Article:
This week, the latest robot produced by Boston Dynamics has taken the internet by storm. It can backflip and maintain impeccable balance, and appears almost human in its ability to run and jump.
But robots and robotics firms have not always been so sharp.Indeed, it was only last year that we saw the unfortunate and public demise of Microsoft’s AI bot Tay, as Twitter users fed her conspiracy theories and Nazi tropes.
But in the UK, startups working in robotics are – we hope – not so naïve. From medtech to edtech, we explore three of the most interesting artificial intelligence and robotics firms currently enjoying rapid growth.
Marty, who can walk and change facial expressions, has parts which can be 3D-printed. The robot can be programmed with Scratch or more complex languages, and Marty is compatible with Raspberry Pi.
It’s also controllable from any other WiFi-enabled device.
Despite this sophistication, Robotical is a very early-stage startup, founded in 2016.
The firm has raised just £30k in equity, and been awarded two grants worth a combined total of £102k. Last July it was accelerated by JLab, the retail-tech programme associated with John Lewis and Waitrose.
Olly “notices changes in your voice and mood and adapts accordingly”, from bolstering a user’s feelings by playing their favourite music, to turning the lights off and adjusting the heating.
Incredibly, Olly also reads human facial expressions, recognises different people (visually and aurally), anticipates behaviour, and acts without prompting based on its knowledge of user preferences. Emotech has raised £7.79m, and is currently taking pre-orders on Indiegogo.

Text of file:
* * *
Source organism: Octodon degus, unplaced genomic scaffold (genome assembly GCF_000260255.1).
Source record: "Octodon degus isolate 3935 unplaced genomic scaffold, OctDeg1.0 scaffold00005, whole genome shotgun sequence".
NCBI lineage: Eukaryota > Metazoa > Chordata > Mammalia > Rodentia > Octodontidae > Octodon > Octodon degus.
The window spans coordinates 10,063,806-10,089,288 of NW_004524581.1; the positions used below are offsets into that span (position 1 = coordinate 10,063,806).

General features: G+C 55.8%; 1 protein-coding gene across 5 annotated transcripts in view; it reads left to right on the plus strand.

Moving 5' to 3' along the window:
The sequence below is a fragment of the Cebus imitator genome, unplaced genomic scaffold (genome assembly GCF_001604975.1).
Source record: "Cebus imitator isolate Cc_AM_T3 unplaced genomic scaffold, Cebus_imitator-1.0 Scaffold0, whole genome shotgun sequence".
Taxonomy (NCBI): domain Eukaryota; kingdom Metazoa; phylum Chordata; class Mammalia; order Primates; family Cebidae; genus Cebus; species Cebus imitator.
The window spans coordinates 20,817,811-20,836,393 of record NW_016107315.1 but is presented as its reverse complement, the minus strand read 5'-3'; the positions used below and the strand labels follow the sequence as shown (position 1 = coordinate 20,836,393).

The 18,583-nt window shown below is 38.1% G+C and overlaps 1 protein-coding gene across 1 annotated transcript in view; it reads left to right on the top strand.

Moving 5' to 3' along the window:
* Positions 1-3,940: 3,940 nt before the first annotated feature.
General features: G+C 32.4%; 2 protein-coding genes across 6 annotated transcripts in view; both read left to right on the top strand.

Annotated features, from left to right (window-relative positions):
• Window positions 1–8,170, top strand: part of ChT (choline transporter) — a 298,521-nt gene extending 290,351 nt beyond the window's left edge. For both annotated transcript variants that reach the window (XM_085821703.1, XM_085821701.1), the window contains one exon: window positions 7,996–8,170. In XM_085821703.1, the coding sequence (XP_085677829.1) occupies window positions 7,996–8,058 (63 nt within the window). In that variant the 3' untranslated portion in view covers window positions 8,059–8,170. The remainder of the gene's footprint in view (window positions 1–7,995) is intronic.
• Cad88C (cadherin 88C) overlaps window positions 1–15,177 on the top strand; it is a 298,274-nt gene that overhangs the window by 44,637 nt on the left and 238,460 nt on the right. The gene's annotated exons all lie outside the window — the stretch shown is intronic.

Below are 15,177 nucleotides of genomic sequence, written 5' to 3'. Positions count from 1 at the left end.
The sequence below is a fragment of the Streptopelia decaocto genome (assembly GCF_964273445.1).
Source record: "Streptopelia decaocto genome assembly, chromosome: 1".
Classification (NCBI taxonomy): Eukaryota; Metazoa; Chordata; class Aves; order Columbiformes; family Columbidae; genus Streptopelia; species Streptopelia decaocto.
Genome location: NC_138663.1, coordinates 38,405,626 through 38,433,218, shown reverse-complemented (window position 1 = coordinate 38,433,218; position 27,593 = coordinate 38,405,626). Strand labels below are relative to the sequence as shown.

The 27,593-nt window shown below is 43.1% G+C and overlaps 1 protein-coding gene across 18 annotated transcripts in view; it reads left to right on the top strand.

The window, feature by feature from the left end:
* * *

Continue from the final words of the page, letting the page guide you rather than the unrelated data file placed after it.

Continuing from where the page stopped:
Robots will also soon be our doctors: medtech has already brought tech to bear on preliminary diagnostics, but robotic surgery is an increasingly developed field. Similarly to robotics firm Freehand, Cambridge Medical Robotics has created Versius, a surgical robot designed to mimic human arms.
The robot is intended to reduce fatigue and repetitive strain injury in surgeons, and significantly lower the cost of performing operations (the robot’s current price is unclear, but the base salary for an NHS consultant in England is £75-101k).
Using the laproscopic robot also reduces the chance of surgical complications, along with slashing patient recovery time. Versius is the smallest surgical robot yet created, and with £39.8m in equity investment, we can expect plenty more advances from Cambridge Medical Robotics in the future.